President Trump announced that he and Melania tested positive for COVID. His supporters have expressed sympathy and concern for Trump. Most other Americans have followed their moral compass or social norms and have also expressed sympathy and concern—just as they have towards those sickened or killed by the disease. Some critics have pointed out that, like Carter Burke in Aliens, Trump is a victim of his own misdeeds. A few people have rejoiced in Trump’s illness and some hope that he gets extremely sick or even dies.
As would be expected, Trump’s supporters (and those who loath the left) are harshly critical of those who are mean to Trump. Bryon York, for example, insisted that people should pray for their leaders and wish them well and noted that those being mean to Trump would regret their words. Ben Shapiro tweeted “Looking forward to all the kind-hearted expressions of sympathy to Trump and Melania from the blue-checkmark Left.” Dan Bongino tweeted ,”This morning is the strongest reminder in a long time about how sick and disgusting the Left is.”Bongino even put in the work of assembling comments and publishing “Liberal Ghouls React to Trump Coronavirus Diagnosis.”
In general terms, many who support Trump or oppose the left are presenting a moral criticism of the alleged cruelty and lack of empathy on the part of the left. What the left should be doing, morally speaking, is expressing sympathy and concern for Trump—otherwise they are acting wrongly. This sort of moral criticism rests on the assumption that people should be empathetic to those who are suffering and thus respond with sympathy and concern. It also rests on the assumption that engaging in cruel comments and mockery of those suffering is morally wrong. I generally agree with those moral assumptions and hence will not dispute them.
One obvious question is whether these folks hold to these general principles. There is considerable evidence that many of them do not. Trump is well known for his cruelty—it is a feature and not a bug. Trump infamously cruelly mocked a disabled reporter—to the delight of some supporters. One extremely relevant example is when he cruelly mocked Hillary Clinton when she had pneumonia—something that also pleased some of his supporters. Trump also mocked Hunter Biden’s drug addiction. While some of his supporters express tepid concerns about his cruelty, they generally tolerate it. And, of course, many adore this quality and see it as a sign of his strength. Trump clearly does not hold to these principles.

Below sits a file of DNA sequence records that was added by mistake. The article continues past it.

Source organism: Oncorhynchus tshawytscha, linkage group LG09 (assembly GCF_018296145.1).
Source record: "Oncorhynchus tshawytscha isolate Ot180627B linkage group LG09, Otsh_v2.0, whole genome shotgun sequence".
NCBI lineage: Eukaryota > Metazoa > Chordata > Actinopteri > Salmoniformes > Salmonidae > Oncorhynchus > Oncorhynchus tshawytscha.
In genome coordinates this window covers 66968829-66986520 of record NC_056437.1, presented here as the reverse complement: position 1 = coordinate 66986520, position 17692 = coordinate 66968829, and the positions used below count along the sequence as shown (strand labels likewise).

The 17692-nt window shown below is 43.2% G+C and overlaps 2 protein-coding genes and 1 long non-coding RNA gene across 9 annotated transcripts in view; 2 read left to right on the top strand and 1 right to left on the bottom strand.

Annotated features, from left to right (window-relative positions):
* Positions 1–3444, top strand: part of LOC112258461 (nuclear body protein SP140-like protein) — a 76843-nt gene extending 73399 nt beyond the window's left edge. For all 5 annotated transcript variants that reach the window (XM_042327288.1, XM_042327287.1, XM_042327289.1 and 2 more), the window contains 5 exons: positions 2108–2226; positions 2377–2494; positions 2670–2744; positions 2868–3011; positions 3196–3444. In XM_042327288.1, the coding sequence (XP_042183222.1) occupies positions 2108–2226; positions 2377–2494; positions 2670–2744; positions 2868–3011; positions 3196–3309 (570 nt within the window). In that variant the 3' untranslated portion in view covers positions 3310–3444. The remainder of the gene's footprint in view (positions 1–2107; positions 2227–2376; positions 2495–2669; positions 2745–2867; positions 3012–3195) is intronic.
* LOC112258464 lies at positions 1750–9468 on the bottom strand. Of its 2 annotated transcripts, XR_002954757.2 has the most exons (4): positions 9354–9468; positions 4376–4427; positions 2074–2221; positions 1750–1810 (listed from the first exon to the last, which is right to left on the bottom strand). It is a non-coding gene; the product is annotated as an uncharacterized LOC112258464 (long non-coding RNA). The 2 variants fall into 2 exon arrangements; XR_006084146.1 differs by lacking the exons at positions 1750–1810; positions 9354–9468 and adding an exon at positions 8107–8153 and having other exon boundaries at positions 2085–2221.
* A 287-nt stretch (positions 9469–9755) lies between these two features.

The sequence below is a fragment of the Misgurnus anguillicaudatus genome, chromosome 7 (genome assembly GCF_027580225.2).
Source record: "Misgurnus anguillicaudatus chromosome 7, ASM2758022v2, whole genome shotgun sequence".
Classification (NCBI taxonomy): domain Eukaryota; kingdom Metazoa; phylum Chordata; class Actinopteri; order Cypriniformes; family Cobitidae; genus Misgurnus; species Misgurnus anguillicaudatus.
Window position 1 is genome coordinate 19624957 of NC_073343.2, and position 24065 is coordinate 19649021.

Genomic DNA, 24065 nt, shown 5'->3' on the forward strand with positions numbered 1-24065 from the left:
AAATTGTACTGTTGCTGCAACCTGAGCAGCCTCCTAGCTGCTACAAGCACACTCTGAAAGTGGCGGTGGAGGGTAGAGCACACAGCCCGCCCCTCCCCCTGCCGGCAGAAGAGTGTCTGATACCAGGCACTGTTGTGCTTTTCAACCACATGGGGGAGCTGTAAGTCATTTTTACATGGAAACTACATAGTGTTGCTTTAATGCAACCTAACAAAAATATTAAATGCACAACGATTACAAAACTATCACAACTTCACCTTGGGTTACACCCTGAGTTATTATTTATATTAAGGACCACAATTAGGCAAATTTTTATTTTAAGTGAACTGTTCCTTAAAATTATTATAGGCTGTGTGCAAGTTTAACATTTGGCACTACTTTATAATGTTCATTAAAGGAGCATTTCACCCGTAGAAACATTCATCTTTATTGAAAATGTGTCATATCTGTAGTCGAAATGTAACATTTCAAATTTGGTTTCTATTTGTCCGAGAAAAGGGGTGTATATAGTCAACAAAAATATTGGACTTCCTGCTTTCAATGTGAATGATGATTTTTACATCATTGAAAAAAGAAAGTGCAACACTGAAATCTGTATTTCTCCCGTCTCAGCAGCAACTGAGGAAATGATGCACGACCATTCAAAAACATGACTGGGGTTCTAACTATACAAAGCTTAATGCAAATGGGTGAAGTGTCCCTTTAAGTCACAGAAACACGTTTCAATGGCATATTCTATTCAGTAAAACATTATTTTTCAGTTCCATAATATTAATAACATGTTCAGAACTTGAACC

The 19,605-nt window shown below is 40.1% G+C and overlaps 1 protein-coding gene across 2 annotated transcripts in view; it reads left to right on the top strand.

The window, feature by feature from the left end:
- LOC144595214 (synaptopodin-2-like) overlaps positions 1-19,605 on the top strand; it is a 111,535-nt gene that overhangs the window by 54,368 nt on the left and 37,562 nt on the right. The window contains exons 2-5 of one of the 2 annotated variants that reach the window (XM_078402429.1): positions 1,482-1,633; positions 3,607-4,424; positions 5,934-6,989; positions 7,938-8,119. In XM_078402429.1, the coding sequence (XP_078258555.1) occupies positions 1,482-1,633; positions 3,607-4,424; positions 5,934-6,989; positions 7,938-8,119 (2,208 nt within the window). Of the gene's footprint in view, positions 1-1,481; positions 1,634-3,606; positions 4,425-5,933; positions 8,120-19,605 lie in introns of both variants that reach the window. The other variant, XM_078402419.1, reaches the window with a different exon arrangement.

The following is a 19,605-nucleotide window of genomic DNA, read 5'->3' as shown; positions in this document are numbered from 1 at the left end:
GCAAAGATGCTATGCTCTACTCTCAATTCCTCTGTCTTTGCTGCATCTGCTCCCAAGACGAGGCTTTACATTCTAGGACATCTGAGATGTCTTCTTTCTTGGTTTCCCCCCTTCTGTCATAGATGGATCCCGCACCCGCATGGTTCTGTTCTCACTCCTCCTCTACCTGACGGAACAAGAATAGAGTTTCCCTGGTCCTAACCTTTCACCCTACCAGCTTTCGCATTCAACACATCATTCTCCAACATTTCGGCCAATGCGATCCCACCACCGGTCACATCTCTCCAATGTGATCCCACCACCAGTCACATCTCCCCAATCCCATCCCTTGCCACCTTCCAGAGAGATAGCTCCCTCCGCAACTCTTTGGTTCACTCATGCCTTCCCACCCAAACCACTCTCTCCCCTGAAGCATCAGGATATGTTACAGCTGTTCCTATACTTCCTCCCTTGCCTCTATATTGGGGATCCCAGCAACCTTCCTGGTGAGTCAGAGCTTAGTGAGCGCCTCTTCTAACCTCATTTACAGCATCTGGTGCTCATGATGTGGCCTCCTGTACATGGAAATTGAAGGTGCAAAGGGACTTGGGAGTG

Ben Shapiro made fun of Hillary Clinton’s illness and Dan Bongino declared in 2018 that his “entire life is about owning the libs.” If you look at right-wing media (including the big YouTubers) the lack of sympathy and concern is evident—and this lack is often praised. To “boo-hoo” about social ills or the suffering of migrants is a weakness to be mocked. It should, of course, be noted that there are always exceptions and I do draw distinctions between the various views and groups to the right of center. But those on the right who are calling out the mean left do not seem to abide by the principles noted above—at least when it comes to others.
One easy and obvious reply is to point out that to say that Trump and his defenders are wrong in the criticism of the mean left because they themselves are mean would commit an ad hominem fallacy, sometimes known as the “you, too” or tu quoque fallacy. This fallacy is committed when it is concluded that a person’s claim is false because 1) it is inconsistent with something else a person has said or 2) what a person says is inconsistent with their actions. This type of “argument” has the following form: